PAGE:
- Gothamist: City Council To Force NYPD To Account For The Millions They Seize From Innocent NYers
- NPR (via KUAR): Baltimore Police Caught Planting Drugs In Body-Cam Footage, Public Defender Says
- PA has two on DUI blood tests; TN applies GFE to pre-McNeely blood draw
- PA: Unreasonable stop voids subsequent search even for a passenger otherwise without standing
- CT: Def didn’t satisfy guest standing, and co-conspirator standing rejected
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Fourth Amendment cases,
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"If it was easy, everybody would be doing it. It isn't, and they don't."
“I still learn something new every day.”
—Pete Townshend, The Who 50th Anniversary Tour, "The Who Live at Hyde Park" (Showtime 2015)
"I can't talk about my singing. I'm inside it. How can you describe something you're inside of?"
"Love work; hate mastery over others; and avoid intimacy with the government."
—Shemaya, in the Thalmud
"A system of law that not only makes certain conduct criminal, but also lays down rules for the conduct of the authorities, often becomes complex in its application to individual cases, and will from time to time produce imperfect results, especially if one's attention is confined to the particular case at bar. Some criminals do go free because of the necessity of keeping government and its servants in their place. That is one of the costs of having and enforcing a Bill of Rights. This country is built on the assumption that the cost is worth paying, and that in the long run we are all both freer and safer if the Constitution is strictly enforced."
—Williams v. Nix, 700 F. 2d 1164, 1173 (8th Cir. 1983) (Richard Sheppard Arnold, J.), rev'd Nix v. Williams, 467 US. 431 (1984).
"The criminal goes free, if he must, but it is the law that sets him free. Nothing can destroy a government more quickly than its failure to observe its own laws, or worse, its disregard of the charter of its own existence."
—Mapp v. Ohio, 367 U.S. 643, 659 (1961).
"Any costs the exclusionary rule are costs imposed directly by the Fourth Amendment."
—Yale Kamisar, 86 Mich.L.Rev. 1, 36 n. 151 (1987).
"There have been powerful hydraulic pressures throughout our history that bear heavily on the Court to water down constitutional guarantees and give the police the upper hand. That hydraulic pressure has probably never been greater than it is today."
— Terry v. Ohio, 392 U.S. 1, 39 (1968) (Douglas, J., dissenting).
"The great end, for which men entered into society, was to secure their property."
—Entick v. Carrington, 19 How.St.Tr. 1029, 1066, 95 Eng. Rep. 807 (C.P. 1765)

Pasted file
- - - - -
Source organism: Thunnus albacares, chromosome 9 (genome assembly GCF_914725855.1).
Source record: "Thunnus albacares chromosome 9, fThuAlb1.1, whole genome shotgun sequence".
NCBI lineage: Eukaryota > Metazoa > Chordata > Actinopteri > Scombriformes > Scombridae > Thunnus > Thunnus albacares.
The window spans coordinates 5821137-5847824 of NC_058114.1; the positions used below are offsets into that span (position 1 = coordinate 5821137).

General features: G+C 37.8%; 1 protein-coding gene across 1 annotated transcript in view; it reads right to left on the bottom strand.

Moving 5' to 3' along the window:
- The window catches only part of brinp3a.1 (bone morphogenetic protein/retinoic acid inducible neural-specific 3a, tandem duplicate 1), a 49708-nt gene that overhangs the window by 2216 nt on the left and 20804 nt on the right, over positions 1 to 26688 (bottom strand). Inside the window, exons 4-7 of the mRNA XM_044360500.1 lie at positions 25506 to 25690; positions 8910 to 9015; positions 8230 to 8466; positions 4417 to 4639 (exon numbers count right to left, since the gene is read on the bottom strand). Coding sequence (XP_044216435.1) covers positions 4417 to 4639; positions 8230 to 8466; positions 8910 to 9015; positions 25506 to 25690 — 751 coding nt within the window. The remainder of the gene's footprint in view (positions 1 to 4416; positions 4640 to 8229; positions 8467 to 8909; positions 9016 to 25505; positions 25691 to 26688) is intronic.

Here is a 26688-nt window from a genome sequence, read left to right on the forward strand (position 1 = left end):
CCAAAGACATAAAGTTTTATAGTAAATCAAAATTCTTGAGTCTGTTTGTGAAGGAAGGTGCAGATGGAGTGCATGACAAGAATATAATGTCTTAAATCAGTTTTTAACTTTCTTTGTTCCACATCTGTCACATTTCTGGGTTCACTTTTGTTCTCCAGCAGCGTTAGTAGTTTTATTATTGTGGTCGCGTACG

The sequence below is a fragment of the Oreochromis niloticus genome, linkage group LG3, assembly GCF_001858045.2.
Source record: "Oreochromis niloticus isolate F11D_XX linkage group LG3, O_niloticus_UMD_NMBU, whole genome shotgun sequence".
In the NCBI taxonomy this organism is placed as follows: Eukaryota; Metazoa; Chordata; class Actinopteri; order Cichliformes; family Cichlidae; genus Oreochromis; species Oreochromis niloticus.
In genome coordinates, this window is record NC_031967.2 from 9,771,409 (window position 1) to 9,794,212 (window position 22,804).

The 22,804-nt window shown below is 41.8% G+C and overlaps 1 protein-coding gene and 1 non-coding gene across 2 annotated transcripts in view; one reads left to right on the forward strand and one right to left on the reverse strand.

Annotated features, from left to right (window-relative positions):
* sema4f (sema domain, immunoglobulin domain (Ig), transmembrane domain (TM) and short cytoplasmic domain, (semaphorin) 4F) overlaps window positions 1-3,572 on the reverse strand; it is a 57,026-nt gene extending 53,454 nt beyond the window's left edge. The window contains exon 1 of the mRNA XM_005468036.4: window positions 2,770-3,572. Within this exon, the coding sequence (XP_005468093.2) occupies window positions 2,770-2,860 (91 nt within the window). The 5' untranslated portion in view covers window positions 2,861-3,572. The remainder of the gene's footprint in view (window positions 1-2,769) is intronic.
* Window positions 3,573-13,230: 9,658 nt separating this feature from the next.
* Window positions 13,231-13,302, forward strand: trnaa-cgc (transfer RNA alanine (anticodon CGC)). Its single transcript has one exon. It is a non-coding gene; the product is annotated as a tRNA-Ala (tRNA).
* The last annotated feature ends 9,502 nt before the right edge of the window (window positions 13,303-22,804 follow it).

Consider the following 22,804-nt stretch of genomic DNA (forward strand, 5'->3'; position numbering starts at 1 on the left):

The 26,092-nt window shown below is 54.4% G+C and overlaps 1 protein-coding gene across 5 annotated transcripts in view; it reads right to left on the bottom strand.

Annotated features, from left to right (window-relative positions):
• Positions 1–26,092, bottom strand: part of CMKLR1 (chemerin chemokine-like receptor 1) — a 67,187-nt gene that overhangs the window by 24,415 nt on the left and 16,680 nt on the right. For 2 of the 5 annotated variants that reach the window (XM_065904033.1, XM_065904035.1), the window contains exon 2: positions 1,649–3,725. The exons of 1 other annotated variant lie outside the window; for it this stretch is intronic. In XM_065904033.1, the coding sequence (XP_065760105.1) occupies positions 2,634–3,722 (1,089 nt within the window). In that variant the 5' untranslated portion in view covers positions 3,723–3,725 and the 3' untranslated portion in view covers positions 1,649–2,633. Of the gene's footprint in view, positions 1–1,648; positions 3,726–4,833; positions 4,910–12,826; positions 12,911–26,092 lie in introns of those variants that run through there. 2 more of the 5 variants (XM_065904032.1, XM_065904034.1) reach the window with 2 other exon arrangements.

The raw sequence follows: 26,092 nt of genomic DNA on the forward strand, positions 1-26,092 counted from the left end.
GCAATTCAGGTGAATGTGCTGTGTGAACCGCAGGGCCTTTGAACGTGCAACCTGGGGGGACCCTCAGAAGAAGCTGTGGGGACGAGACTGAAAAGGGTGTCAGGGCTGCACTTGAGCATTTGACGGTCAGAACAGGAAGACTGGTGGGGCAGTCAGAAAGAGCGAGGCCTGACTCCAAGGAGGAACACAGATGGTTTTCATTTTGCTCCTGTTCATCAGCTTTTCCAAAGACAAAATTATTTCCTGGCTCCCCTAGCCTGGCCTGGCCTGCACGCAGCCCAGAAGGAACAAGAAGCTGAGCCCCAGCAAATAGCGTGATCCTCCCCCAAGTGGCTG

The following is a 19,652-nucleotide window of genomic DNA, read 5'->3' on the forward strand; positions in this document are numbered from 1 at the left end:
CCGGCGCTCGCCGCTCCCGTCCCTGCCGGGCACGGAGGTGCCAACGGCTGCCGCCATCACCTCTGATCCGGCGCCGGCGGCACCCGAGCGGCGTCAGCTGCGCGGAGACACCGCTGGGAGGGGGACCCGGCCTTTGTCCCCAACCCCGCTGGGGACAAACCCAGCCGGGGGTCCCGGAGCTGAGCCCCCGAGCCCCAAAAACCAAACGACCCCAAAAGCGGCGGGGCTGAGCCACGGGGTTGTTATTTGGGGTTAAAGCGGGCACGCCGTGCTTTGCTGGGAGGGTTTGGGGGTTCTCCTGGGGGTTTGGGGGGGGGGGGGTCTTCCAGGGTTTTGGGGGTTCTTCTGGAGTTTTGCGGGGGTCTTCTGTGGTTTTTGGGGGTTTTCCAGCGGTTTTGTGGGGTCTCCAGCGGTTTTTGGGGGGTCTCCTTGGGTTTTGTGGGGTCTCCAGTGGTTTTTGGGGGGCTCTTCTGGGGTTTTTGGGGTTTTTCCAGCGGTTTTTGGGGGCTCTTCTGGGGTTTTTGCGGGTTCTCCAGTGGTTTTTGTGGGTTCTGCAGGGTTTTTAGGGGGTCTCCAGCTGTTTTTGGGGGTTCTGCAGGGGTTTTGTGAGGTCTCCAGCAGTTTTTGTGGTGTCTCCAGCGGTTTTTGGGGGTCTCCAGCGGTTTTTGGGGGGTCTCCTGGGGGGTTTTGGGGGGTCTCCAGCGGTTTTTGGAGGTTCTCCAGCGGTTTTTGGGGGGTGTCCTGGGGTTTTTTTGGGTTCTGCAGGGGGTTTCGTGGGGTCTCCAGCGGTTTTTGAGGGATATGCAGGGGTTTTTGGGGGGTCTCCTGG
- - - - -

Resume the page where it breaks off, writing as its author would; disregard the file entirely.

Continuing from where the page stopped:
"It is a fair summary of history to say that the safeguards of liberty have frequently been forged in controversies involving not very nice people. And so, while we are concerned here with a shabby defrauder, we must deal with his case in the context of what are really the great themes expressed by the Fourth Amendment."
—United States v. Rabinowitz, 339 U.S. 56, 69 (1950) (Frankfurter, J., dissenting)
"The course of true law pertaining to searches and seizures, as enunciated here, has not–to put it mildly–run smooth."
—Chapman v. United States, 365 U.S. 610, 618 (1961) (Frankfurter, J., concurring).
"A search is a search, even if it happens to disclose nothing but the bottom of a turntable."
—Arizona v. Hicks, 480 U.S. 321, 325 (1987)
"For the Fourth Amendment protects people, not places. What a person knowingly exposes to the public, even in his own home or office, is not a subject of Fourth Amendment protection. ... But what he seeks to preserve as private, even in an area accessible to the public, may be constitutionally protected."
—Katz v. United States, 389 U.S. 347, 351 (1967)
“Experience should teach us to be most on guard to protect liberty when the Government’s purposes are beneficent. Men born to freedom are naturally alert to repel invasion of their liberty by evil-minded rulers. The greatest dangers to liberty lurk in insidious encroachment by men of zeal, well-meaning but without understanding.”
—United States v. Olmstead, 277 U.S. 438, 479 (1925) (Brandeis, J., dissenting)
“Liberty—the freedom from unwarranted intrusion by government—is as easily lost through insistent nibbles by government officials who seek to do their jobs too well as by those whose purpose it is to oppress; the piranha can be as deadly as the shark.”